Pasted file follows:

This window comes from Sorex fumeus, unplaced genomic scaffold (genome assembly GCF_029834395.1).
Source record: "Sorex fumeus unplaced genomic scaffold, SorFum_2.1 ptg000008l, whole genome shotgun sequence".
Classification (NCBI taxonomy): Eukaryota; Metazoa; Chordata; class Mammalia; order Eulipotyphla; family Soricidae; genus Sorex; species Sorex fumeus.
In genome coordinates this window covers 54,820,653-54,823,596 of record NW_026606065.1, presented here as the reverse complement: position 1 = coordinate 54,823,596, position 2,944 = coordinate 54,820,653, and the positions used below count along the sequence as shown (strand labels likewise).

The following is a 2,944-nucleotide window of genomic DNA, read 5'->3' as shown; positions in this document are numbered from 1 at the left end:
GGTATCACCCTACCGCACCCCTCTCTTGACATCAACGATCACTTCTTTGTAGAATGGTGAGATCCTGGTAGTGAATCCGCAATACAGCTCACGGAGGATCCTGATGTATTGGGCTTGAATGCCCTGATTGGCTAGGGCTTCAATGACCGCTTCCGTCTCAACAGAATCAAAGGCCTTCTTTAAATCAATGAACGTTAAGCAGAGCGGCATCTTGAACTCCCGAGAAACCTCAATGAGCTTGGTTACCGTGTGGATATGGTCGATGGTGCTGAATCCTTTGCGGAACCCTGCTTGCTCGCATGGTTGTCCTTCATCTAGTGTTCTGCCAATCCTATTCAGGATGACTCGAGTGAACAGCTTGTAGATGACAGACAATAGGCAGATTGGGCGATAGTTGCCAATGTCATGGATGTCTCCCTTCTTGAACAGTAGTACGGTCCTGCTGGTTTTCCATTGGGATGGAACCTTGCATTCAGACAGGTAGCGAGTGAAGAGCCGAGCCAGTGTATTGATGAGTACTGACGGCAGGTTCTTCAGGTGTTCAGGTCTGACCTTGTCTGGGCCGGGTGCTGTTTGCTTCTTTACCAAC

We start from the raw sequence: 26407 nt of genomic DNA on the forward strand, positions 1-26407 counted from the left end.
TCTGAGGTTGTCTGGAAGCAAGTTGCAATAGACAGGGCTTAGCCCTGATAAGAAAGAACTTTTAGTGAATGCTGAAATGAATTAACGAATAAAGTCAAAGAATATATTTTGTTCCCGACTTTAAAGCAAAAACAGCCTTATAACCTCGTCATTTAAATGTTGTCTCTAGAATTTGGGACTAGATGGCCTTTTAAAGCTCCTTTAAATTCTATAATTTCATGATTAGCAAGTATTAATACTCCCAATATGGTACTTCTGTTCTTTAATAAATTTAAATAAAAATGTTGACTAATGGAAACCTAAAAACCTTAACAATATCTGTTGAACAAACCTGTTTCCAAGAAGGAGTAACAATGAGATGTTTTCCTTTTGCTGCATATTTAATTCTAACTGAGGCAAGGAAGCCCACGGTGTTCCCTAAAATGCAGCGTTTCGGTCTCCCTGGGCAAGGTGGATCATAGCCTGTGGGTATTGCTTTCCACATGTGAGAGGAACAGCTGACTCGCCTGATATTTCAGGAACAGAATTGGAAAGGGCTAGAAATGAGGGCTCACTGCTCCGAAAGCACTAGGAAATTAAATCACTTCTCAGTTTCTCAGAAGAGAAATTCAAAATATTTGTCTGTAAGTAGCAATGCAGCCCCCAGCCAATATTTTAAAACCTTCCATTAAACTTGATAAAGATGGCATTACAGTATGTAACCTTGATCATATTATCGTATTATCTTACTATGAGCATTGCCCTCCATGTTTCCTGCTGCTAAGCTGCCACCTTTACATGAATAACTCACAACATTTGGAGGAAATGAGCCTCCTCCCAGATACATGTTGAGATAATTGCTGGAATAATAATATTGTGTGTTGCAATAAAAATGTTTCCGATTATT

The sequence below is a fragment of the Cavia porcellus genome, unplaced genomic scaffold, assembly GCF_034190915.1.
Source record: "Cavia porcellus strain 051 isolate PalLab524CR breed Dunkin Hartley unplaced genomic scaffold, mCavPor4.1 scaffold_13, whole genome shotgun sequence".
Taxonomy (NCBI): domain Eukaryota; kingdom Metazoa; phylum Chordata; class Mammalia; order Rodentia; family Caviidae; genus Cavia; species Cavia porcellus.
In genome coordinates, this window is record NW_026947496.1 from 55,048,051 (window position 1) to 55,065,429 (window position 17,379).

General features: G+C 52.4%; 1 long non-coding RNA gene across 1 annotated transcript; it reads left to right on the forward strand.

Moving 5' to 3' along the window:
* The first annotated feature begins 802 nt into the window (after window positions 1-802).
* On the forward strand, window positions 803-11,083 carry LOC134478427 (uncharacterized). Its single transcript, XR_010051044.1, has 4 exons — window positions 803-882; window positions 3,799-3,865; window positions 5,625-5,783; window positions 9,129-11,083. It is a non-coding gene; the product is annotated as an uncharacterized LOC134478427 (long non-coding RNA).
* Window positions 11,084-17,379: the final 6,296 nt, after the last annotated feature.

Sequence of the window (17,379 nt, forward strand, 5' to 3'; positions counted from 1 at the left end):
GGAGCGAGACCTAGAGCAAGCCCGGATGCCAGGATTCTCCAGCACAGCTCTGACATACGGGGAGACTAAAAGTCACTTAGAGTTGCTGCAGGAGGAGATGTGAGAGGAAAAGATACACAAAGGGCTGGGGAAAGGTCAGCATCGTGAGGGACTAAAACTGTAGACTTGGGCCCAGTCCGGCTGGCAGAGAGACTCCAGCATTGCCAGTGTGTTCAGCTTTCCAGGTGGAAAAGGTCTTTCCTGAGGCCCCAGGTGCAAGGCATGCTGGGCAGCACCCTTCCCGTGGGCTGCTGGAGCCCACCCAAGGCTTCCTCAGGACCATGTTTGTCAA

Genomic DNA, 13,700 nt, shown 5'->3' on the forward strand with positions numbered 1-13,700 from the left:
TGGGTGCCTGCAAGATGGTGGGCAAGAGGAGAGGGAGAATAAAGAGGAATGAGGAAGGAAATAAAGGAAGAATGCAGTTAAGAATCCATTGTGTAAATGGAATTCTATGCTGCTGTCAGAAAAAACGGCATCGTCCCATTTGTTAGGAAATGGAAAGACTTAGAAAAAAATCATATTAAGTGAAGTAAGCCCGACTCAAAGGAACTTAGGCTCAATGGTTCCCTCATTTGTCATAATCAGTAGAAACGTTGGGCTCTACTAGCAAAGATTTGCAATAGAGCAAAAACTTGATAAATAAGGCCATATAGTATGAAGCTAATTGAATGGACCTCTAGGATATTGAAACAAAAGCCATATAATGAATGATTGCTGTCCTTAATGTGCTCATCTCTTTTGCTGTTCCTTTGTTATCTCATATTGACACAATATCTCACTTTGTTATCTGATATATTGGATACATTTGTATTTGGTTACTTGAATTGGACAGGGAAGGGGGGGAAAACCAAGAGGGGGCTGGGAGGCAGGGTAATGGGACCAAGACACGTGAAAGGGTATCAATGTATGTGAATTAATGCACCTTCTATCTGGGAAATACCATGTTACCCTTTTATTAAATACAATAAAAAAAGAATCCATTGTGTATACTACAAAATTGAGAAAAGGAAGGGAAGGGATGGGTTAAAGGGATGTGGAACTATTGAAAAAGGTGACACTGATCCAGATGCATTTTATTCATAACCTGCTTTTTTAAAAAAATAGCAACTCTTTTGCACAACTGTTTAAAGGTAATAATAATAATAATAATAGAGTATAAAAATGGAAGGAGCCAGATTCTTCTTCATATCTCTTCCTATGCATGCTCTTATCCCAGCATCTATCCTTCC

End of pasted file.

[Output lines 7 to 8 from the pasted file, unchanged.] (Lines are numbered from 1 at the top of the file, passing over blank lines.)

We start from the raw sequence: 26407 nt of genomic DNA on the forward strand, positions 1-26407 counted from the left end.
TCTGAGGTTGTCTGGAAGCAAGTTGCAATAGACAGGGCTTAGCCCTGATAAGAAAGAACTTTTAGTGAATGCTGAAATGAATTAACGAATAAAGTCAAAGAATATATTTTGTTCCCGACTTTAAAGCAAAAACAGCCTTATAACCTCGTCATTTAAATGTTGTCTCTAGAATTTGGGACTAGATGGCCTTTTAAAGCTCCTTTAAATTCTATAATTTCATGATTAGCAAGTATTAATACTCCCAATATGGTACTTCTGTTCTTTAATAAATTTAAATAAAAATGTTGACTAATGGAAACCTAAAAACCTTAACAATATCTGTTGAACAAACCTGTTTCCAAGAAGGAGTAACAATGAGATGTTTTCCTTTTGCTGCATATTTAATTCTAACTGAGGCAAGGAAGCCCACGGTGTTCCCTAAAATGCAGCGTTTCGGTCTCCCTGGGCAAGGTGGATCATAGCCTGTGGGTATTGCTTTCCACATGTGAGAGGAACAGCTGACTCGCCTGATATTTCAGGAACAGAATTGGAAAGGGCTAGAAATGAGGGCTCACTGCTCCGAAAGCACTAGGAAATTAAATCACTTCTCAGTTTCTCAGAAGAGAAATTCAAAATATTTGTCTGTAAGTAGCAATGCAGCCCCCAGCCAATATTTTAAAACCTTCCATTAAACTTGATAAAGATGGCATTACAGTATGTAACCTTGATCATATTATCGTATTATCTTACTATGAGCATTGCCCTCCATGTTTCCTGCTGCTAAGCTGCCACCTTTACATGAATAACTCACAACATTTGGAGGAAATGAGCCTCCTCCCAGATACATGTTGAGATAATTGCTGGAATAATAATATTGTGTGTTGCAATAAAAATGTTTCCGATTATT